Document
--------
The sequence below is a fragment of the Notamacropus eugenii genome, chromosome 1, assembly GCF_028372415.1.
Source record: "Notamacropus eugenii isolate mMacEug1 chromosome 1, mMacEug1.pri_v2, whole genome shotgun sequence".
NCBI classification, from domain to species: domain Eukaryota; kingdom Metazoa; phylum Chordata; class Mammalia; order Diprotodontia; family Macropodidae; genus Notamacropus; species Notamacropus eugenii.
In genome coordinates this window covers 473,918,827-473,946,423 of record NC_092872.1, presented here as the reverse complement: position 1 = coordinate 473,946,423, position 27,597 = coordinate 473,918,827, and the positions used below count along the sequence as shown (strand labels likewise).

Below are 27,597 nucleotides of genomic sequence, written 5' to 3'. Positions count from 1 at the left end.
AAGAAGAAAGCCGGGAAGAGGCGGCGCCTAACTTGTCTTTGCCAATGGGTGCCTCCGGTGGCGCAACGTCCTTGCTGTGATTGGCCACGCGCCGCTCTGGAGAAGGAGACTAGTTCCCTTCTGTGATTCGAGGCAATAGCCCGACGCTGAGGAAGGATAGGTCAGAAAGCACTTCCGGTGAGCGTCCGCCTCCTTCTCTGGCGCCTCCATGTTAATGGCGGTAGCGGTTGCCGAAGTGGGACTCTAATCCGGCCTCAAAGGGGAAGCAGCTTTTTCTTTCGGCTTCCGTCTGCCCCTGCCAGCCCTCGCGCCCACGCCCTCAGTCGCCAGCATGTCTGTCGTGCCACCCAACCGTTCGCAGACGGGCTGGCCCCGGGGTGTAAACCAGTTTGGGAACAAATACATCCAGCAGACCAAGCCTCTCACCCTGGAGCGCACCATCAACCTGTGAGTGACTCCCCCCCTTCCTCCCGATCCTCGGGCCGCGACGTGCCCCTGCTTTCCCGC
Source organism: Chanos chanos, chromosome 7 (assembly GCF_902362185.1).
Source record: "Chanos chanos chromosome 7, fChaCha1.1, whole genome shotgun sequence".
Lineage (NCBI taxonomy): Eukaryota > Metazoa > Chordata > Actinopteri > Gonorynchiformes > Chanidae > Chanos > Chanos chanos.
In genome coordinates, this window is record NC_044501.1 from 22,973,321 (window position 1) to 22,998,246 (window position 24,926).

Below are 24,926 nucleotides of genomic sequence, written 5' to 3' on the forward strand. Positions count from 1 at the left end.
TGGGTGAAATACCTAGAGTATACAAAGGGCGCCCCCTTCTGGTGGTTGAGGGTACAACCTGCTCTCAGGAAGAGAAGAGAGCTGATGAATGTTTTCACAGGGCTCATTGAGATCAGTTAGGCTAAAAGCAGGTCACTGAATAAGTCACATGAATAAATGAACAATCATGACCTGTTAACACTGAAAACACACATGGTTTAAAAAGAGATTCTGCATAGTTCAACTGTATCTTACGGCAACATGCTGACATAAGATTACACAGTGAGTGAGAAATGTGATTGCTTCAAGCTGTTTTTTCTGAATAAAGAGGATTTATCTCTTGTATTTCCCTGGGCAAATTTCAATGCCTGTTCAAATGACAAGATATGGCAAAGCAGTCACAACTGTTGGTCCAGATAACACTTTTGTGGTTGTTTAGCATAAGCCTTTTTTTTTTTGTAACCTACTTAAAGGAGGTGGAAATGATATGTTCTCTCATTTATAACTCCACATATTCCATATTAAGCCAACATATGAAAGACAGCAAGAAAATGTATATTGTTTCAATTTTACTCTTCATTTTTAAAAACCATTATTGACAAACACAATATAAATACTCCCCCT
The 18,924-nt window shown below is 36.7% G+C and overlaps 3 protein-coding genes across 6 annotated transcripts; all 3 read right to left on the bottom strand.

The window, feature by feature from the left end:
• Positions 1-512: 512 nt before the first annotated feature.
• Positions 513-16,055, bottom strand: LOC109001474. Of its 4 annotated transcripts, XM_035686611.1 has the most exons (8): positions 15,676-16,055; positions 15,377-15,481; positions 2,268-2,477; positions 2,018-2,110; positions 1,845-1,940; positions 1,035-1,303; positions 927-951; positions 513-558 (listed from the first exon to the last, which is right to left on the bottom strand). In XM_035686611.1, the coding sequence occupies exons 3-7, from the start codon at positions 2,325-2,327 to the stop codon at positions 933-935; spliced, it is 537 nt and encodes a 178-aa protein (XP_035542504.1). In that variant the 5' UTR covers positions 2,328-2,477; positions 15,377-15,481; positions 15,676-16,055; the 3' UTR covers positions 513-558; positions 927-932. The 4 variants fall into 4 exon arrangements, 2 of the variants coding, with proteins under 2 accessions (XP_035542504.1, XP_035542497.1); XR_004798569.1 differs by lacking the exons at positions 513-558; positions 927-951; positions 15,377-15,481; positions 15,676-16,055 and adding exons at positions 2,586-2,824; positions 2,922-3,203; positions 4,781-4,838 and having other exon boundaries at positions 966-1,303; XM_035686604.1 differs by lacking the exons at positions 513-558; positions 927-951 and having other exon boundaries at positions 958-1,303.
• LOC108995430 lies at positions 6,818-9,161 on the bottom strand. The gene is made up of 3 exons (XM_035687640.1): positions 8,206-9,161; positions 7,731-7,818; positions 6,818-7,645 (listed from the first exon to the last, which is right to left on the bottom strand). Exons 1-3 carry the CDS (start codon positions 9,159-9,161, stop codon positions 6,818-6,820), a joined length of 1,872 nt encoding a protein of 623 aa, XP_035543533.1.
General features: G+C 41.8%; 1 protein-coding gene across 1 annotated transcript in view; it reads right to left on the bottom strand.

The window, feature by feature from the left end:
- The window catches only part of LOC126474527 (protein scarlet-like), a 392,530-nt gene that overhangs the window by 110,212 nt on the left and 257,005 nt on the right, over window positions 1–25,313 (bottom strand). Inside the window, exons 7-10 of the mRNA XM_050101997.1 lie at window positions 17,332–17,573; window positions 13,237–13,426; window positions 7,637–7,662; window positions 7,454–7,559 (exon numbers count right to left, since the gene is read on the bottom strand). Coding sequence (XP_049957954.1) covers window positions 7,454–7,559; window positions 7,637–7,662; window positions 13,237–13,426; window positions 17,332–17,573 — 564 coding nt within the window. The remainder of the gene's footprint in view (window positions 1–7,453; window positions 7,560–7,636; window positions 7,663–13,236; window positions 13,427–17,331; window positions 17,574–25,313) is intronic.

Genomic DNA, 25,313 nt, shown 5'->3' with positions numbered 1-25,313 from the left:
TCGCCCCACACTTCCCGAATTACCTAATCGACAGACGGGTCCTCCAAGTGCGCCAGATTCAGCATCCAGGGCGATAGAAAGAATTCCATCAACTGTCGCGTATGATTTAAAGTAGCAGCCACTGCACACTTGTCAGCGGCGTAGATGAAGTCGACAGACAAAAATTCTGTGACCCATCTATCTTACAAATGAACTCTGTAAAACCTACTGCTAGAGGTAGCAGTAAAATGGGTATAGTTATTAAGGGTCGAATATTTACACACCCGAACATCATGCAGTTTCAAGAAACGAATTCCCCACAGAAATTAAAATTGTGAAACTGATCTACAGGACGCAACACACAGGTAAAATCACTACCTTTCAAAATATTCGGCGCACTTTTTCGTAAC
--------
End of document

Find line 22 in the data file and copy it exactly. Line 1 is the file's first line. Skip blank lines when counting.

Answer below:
TCGCCCCACACTTCCCGAATTACCTAATCGACAGACGGGTCCTCCAAGTGCGCCAGATTCAGCATCCAGGGCGATAGAAAGAATTCCATCAACTGTCGCGTATGATTTAAAGTAGCAGCCACTGCACACTTGTCAGCGGCGTAGATGAAGTCGACAGACAAAAATTCTGTGACCCATCTATCTTACAAATGAACTCTGTAAAACCTACTGCTAGAGGTAGCAGTAAAATGGGTATAGTTATTAAGGGTCGAATATTTACACACCCGAACATCATGCAGTTTCAAGAAACGAATTCCCCACAGAAATTAAAATTGTGAAACTGATCTACAGGACGCAACACACAGGTAAAATCACTACCTTTCAAAATATTCGGCGCACTTTTTCGTAAC